Weather has got to rank as one of the hot topics of conversation when farmers communicate with their neighbors. After all, like Will Rogers often reminded us, "farming goes as the weather goes."
But beyond that, perhaps our pre-occupation with discussing the weather so much is because weather is fickle, plain and simple, meaning ever-changing and unpredictable, even by the best forecasters.
But Dave DuBois, a New Mexico State University (NMSU) climatologist, says the current and often conflicting dialogue about the on-again, off-again chances of an El Niño event this winter may be the result of over thinking the issue. While NOAA Climate Prediction Center forecasters are still giving a 67 percent chance of development for an El Niño this winter, most agree it could well be a late and weak system.
But DuBois says significant rains over the last 60 days could be a good indication that the climate is trending more toward favorable conditions for an El Niño Southern Oscillation, or ENSO event, that should bring wetter and colder conditions to parts of the Southwest.
He says El Niño may require a month or more to develop and unleash its full effect, but he points to the return of more normal rainfall totals in recent weeks to much of New Mexico and parts of Texas as a possible prelude to what may yet be coming.
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While rainfall amounts very greatly from block to block and farm to farm, so far this fall many areas of New Mexico have fared extremely well in terms of the amount of rain accumulated. In Las Cruces, for example, as much as 90 percent of the city's annual average rain total has fallen this year already. According to rain gauges at NMSU, nearly 100 percent of the annual average has been realized at that location.
DuBois and Texas State Climatologist Dr. John Nielson-Gammon agree that if and when an El Niño forms this winter, chances are good it will be a weak system. But DuBois says that doesn't mean it won't have a positive impact on weather in the Southwest.
Depending on the intensity of ENSO, higher elevations across the Southwest could receive more snow this year than in recent years, and overall wetter conditions with more rain and more snow. Such periods of precipitation could stretch well into the spring season.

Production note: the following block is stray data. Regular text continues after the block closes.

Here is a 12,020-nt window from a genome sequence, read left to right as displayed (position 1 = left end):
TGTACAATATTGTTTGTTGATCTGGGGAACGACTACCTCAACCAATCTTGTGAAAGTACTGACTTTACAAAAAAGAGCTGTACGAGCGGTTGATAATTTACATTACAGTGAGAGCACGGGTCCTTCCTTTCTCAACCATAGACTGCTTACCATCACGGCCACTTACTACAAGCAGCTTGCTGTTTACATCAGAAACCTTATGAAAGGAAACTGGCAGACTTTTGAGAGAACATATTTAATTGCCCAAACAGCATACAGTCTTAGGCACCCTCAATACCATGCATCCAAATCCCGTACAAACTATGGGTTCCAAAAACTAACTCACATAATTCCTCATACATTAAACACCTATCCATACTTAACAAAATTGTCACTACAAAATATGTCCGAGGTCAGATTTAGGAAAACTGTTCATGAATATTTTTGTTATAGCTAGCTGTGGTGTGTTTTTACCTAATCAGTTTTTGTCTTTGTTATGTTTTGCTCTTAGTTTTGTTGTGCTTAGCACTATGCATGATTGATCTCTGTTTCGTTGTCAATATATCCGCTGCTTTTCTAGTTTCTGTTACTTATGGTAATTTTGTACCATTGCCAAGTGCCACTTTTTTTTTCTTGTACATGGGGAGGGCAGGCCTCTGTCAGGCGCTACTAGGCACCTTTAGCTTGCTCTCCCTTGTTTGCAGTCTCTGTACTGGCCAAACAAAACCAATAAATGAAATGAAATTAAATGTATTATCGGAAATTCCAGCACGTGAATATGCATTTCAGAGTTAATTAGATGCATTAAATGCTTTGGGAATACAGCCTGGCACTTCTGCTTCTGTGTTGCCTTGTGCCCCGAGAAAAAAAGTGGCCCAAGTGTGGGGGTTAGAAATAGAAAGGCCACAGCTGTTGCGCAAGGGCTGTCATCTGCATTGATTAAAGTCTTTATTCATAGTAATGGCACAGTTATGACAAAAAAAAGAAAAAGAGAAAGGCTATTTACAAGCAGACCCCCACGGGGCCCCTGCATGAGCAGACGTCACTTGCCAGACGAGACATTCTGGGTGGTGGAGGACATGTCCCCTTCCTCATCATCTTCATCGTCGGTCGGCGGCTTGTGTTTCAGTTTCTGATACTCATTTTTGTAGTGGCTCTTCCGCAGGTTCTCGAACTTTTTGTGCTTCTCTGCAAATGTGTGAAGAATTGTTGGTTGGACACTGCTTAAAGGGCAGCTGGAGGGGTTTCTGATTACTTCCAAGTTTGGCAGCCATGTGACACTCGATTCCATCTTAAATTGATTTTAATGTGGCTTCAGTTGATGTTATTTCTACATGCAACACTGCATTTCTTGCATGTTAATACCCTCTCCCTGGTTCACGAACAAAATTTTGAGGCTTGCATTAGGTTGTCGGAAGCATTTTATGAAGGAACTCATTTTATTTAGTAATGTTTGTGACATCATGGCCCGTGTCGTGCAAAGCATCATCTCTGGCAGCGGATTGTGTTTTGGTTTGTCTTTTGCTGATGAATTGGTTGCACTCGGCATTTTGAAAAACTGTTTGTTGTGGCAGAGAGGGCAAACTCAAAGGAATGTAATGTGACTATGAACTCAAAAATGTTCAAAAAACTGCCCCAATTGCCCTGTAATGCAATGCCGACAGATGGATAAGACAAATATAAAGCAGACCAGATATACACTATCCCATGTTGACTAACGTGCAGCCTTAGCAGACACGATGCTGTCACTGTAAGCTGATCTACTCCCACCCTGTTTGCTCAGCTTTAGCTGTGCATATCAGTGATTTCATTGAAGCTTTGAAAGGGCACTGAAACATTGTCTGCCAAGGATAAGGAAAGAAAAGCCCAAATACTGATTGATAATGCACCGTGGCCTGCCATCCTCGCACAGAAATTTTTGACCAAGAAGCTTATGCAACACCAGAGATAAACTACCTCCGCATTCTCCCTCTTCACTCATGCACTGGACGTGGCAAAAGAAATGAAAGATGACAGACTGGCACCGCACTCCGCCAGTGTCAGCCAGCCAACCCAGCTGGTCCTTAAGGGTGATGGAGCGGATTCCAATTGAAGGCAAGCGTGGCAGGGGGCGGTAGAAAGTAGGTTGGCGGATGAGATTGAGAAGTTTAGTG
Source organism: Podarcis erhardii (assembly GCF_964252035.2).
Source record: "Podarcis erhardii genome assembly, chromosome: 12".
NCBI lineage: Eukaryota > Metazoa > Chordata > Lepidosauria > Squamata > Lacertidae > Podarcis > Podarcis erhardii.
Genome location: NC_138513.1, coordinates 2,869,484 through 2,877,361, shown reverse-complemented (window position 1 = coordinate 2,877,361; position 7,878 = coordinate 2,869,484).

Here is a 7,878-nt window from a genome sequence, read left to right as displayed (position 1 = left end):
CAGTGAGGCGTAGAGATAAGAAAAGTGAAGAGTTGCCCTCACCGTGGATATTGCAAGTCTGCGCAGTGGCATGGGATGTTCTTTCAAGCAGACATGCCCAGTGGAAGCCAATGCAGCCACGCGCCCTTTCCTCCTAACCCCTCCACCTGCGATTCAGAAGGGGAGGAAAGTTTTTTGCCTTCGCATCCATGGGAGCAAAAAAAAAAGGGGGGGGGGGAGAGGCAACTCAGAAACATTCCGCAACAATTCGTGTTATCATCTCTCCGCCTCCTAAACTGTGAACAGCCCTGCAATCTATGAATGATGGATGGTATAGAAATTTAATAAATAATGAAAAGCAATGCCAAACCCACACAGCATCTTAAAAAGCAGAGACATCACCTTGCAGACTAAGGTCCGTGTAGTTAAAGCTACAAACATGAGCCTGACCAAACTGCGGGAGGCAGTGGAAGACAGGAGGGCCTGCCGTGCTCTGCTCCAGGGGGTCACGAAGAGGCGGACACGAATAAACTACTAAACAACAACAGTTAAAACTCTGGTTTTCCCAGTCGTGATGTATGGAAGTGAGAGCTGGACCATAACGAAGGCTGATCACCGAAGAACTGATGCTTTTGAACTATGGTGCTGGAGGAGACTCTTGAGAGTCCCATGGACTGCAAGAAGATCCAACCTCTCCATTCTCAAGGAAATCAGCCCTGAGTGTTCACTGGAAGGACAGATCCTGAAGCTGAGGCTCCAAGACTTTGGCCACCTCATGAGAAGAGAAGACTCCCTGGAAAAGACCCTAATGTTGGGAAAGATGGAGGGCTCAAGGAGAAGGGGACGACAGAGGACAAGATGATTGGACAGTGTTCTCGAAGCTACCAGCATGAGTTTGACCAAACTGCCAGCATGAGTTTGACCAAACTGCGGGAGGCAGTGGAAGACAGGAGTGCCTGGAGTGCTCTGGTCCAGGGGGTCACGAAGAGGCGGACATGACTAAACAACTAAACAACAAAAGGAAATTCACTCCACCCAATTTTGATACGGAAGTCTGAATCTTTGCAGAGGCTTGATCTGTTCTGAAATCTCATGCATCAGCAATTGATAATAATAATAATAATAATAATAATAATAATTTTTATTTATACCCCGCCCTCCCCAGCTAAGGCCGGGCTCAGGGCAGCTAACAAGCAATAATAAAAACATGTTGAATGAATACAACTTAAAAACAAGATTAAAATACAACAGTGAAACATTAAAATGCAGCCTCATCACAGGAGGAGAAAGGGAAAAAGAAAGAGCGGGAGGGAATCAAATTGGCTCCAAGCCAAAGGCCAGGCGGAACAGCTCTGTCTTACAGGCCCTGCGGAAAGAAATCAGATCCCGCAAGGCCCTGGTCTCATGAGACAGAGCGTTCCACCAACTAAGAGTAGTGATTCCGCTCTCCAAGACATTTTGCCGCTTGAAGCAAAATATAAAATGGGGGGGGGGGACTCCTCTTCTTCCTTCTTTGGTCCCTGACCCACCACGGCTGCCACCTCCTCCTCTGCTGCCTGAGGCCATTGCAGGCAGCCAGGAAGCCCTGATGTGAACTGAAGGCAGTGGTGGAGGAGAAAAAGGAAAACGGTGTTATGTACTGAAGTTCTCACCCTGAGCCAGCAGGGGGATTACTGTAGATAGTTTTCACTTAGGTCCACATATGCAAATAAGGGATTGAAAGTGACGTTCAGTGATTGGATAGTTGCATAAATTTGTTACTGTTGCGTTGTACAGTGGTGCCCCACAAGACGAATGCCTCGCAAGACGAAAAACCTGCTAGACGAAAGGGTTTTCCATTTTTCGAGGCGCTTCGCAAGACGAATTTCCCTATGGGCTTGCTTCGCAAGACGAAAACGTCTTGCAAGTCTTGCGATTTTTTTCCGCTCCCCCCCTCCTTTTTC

DuBois and other NMSU researchers say the significant rain that has already fallen across the Southwest over the summer and fall will, in itself, serve to increase chances for good winter grasses and improved forage conditions in 2015, a positive development for farmers and ranchers. But if El Niño helps to bring additional moisture in the winter and early spring months, most of New Mexico should see much improved soil moisture conditions and an optimistic start to the 2015 growing season.
Some recovery to reservoir levels in southeastern New Mexico has already been experienced thanks to recent heavy rains, but a wet winter and spring, coupled with a significant snow melt in late spring, could benefit the middle and lower Rio Grande Valley watershed, an area still needing increased lake, including the important Elephant Butte Reservoir.
Overall, if a weak El Niño develops late in the season, forecasters say some benefit will be realized for parts of the Southwest. But California state climatologist Michael Anderson warns it would do little to relieve the intense drought gripping his and most western states. A major ENSO event might bring the relief California so desperately needs, but a weak system would provide mixed results. Perhaps snowfall in higher elevations would be greater, but the needed rains would fall short of bringing significant drought relief.
Since weather is so fickle, most forecasters agree they will be keeping an eye on developments near-term in hopes of garnering a better indication of what the winter and spring may bring for farmers and ranchers across the West and Southwest.
For now, with or without an El Niño, farmers and ranchers across much of New Mexico and parts of Texas are still celebrating the beneficial rainfall received in recent months.